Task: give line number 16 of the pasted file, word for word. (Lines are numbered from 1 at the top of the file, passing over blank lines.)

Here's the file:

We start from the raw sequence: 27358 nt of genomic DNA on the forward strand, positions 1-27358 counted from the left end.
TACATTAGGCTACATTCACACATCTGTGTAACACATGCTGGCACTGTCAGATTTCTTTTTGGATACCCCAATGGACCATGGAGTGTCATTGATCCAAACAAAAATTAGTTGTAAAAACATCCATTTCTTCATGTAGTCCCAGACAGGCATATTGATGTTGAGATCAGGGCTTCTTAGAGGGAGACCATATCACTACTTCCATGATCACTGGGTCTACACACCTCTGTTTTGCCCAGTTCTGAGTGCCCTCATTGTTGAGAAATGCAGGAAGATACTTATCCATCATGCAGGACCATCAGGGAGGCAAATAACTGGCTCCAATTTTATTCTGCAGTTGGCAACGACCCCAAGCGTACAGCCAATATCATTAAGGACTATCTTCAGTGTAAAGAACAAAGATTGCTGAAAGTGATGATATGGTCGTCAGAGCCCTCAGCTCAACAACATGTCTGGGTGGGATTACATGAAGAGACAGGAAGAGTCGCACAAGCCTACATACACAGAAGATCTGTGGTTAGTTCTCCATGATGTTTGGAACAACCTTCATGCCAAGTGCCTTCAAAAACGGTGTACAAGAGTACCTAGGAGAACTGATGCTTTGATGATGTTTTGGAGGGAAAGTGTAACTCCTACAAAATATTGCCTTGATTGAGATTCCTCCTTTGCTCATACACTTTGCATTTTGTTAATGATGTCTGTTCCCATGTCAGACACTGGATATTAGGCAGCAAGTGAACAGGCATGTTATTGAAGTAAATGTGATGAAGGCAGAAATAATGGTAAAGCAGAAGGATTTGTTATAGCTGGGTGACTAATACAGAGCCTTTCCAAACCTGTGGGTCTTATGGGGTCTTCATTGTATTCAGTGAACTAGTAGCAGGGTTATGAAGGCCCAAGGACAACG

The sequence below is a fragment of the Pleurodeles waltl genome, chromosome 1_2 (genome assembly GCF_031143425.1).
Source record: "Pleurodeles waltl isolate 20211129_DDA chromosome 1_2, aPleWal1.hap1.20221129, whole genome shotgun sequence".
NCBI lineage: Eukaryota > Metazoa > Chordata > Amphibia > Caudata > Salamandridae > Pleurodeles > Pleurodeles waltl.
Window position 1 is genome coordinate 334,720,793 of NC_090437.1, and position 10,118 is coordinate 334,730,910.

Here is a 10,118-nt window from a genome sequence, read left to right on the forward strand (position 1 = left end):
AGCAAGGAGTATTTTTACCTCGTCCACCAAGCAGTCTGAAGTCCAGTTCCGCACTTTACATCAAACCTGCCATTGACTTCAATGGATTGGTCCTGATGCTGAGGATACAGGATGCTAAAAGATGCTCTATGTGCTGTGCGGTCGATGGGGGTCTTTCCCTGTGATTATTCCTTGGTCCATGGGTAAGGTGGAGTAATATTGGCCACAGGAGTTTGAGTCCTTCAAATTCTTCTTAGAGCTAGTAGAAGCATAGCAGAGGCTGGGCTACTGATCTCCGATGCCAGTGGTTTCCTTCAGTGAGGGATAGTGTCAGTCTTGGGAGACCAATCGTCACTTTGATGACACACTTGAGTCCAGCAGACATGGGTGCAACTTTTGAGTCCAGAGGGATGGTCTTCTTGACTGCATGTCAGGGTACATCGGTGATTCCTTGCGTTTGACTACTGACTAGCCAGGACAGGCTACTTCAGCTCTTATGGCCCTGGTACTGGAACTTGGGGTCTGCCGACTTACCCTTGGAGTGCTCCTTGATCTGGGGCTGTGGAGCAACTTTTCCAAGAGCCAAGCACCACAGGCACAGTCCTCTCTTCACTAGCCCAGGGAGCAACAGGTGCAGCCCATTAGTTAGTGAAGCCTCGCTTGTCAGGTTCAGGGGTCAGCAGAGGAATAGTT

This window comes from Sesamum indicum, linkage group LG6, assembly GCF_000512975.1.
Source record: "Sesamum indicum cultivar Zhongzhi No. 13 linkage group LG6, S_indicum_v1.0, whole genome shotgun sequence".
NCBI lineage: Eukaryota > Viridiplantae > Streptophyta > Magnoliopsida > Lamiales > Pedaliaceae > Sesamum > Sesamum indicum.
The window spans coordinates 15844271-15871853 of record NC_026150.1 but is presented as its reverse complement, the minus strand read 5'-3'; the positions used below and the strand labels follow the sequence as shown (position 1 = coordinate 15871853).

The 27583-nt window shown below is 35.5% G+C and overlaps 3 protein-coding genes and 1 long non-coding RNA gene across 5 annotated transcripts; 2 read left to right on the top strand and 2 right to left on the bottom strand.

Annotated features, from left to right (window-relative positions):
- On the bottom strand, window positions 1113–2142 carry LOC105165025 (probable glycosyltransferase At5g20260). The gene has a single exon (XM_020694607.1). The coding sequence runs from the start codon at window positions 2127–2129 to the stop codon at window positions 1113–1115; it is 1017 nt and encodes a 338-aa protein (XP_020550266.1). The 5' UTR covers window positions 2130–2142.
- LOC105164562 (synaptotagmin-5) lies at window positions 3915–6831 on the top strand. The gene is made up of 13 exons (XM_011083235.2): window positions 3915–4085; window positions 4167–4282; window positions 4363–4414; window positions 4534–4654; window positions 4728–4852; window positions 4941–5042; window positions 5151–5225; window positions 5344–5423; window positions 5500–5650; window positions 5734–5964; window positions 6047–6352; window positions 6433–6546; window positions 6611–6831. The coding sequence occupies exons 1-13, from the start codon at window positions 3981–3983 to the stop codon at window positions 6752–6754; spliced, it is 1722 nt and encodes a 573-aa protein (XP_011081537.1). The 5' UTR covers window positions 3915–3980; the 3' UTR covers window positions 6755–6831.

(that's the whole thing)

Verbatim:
- LOC105164562 (synaptotagmin-5) lies at window positions 3915–6831 on the top strand. The gene is made up of 13 exons (XM_011083235.2): window positions 3915–4085; window positions 4167–4282; window positions 4363–4414; window positions 4534–4654; window positions 4728–4852; window positions 4941–5042; window positions 5151–5225; window positions 5344–5423; window positions 5500–5650; window positions 5734–5964; window positions 6047–6352; window positions 6433–6546; window positions 6611–6831. The coding sequence occupies exons 1-13, from the start codon at window positions 3981–3983 to the stop codon at window positions 6752–6754; spliced, it is 1722 nt and encodes a 573-aa protein (XP_011081537.1). The 5' UTR covers window positions 3915–3980; the 3' UTR covers window positions 6755–6831.